US vice presidential hopeful Paul Ryan got a taste of the rough side of a presidential campaign on Monday when protesters heckled him and US President Barack Obama accused him of blocking emergency aid to drought-hit farmers.
The Republican from Wisconsin — who brings midwestern credibility to Republican US presidential hopeful Mitt Romney’s campaign — mingled with locals at the Iowa State Fair, a popular spot for politicians keen to show their common touch in a state where Obama and Romney will be in tight competition.
Dressed in a checked shirt, Ryan bantered with fairgoers, but his first solo campaign speech was interrupted by a small group of demonstrators.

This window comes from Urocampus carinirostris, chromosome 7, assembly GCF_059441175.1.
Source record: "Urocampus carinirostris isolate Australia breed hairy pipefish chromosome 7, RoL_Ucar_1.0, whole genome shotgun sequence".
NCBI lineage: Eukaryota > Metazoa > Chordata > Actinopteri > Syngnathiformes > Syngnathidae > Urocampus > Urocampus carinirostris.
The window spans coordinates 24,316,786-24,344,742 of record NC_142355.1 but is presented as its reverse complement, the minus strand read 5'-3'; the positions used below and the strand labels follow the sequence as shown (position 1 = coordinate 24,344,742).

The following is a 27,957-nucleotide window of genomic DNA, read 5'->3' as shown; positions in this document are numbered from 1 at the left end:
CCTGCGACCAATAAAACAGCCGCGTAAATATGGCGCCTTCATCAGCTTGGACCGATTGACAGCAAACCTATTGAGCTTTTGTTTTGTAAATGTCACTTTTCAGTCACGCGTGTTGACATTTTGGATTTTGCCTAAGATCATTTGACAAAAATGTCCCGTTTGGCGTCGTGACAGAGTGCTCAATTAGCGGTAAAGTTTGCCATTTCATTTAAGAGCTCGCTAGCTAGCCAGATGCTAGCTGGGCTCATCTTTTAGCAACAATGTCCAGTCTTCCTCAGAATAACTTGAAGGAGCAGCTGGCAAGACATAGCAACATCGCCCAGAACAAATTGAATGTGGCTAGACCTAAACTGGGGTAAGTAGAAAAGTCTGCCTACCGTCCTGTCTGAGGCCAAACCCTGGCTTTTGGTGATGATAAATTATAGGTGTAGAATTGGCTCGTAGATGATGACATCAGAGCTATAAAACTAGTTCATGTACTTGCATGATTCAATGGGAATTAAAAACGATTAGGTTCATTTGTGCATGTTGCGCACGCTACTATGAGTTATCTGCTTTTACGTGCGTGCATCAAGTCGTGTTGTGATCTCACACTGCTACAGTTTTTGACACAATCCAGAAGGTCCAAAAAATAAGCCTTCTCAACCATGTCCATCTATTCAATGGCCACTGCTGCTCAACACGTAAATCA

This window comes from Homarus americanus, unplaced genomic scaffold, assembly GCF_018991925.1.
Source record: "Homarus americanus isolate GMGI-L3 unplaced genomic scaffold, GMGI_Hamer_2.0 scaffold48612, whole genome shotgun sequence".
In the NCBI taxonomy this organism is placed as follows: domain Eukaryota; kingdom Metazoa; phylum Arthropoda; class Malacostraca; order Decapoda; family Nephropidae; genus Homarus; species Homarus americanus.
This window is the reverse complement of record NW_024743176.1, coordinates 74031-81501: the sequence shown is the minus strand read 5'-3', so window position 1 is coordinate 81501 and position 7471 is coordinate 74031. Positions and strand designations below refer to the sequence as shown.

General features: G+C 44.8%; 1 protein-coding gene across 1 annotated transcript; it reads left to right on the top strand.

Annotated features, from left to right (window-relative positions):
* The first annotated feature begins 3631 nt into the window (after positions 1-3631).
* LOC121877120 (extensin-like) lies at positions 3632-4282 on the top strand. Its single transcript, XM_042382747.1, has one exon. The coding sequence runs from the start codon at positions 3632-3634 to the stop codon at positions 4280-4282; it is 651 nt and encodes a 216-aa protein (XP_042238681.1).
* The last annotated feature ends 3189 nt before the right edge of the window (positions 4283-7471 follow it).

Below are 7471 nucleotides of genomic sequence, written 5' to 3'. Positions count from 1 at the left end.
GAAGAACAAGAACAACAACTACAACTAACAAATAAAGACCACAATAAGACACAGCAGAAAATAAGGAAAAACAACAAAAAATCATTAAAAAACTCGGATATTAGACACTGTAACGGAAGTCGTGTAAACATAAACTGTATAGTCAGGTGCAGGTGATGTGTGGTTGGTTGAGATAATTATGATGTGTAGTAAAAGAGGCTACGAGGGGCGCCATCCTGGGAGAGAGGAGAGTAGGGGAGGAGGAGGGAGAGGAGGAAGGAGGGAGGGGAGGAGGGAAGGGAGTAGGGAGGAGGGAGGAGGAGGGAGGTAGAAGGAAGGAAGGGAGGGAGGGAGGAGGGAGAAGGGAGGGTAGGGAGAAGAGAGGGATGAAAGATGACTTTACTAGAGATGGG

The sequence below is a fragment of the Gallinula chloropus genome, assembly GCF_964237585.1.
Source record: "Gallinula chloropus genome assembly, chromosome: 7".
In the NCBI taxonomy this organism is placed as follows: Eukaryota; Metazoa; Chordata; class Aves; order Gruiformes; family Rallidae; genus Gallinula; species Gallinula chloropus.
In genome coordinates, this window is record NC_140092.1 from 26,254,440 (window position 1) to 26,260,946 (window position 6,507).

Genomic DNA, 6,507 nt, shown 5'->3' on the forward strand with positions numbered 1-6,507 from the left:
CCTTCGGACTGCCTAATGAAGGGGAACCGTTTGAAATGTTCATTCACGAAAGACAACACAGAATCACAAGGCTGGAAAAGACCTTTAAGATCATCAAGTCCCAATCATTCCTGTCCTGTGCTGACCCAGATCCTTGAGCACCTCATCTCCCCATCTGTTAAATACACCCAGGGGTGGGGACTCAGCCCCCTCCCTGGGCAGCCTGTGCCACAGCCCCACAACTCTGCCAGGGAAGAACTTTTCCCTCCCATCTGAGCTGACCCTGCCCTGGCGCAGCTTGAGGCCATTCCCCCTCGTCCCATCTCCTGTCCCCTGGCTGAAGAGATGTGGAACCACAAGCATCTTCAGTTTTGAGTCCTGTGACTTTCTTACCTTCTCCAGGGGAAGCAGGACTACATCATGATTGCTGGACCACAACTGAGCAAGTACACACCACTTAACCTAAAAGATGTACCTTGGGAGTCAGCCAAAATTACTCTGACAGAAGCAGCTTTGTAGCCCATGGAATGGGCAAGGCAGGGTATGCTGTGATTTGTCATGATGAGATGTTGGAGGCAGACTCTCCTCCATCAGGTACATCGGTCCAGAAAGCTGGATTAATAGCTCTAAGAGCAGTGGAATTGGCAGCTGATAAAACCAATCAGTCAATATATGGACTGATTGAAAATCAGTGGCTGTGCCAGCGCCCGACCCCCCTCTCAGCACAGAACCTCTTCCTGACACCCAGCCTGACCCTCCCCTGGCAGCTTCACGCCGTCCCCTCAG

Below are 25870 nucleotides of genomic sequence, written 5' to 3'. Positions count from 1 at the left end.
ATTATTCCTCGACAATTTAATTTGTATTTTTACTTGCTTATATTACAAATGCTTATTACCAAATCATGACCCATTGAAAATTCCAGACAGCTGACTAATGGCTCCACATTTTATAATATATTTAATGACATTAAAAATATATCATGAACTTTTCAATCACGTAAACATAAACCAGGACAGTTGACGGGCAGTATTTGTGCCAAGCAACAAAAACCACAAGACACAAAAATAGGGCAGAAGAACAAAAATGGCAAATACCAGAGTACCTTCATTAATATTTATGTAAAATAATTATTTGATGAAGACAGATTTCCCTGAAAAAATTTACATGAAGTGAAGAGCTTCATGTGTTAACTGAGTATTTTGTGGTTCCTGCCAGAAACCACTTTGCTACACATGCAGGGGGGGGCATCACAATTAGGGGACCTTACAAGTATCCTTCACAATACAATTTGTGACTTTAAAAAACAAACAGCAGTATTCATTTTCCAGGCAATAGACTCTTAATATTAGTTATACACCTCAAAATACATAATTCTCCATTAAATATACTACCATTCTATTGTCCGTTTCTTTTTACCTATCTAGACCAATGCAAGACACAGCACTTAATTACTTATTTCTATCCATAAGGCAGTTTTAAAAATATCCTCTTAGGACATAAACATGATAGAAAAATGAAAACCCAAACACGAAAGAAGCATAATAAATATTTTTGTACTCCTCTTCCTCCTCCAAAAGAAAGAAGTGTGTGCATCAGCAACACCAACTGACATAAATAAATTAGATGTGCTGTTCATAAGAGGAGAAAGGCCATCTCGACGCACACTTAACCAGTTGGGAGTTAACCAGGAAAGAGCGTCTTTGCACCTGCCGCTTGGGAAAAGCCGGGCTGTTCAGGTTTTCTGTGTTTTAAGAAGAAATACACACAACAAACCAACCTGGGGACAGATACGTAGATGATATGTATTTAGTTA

In chaotic scenes, hecklers standing at the front of a large pro-Ryan crowd shouted: “Stop the war against the common good,” prompting Republicans to shout back and swear at them.
One of the protesters rushed onto the small stage where Ryan was speaking. She was grabbed by three state troopers. Police said one of the protesters punched a volunteer fair worker.
The Republican effort to win back the White House received no immediate poll boost from Saturday’s announcement of Ryan as the vice presidential running mate, according to a Reuters/Ipsos online survey.
Also visiting Iowa on Monday, Obama named Ryan as “one of the leaders of Congress standing in the way” of a farm bill that includes disaster aid to farmers hit by a drought.
“So if you happen to see Congressman Ryan, tell him how important this farm bill is to Iowa and our rural communities,” Obama said at a political rally in Council Bluffs.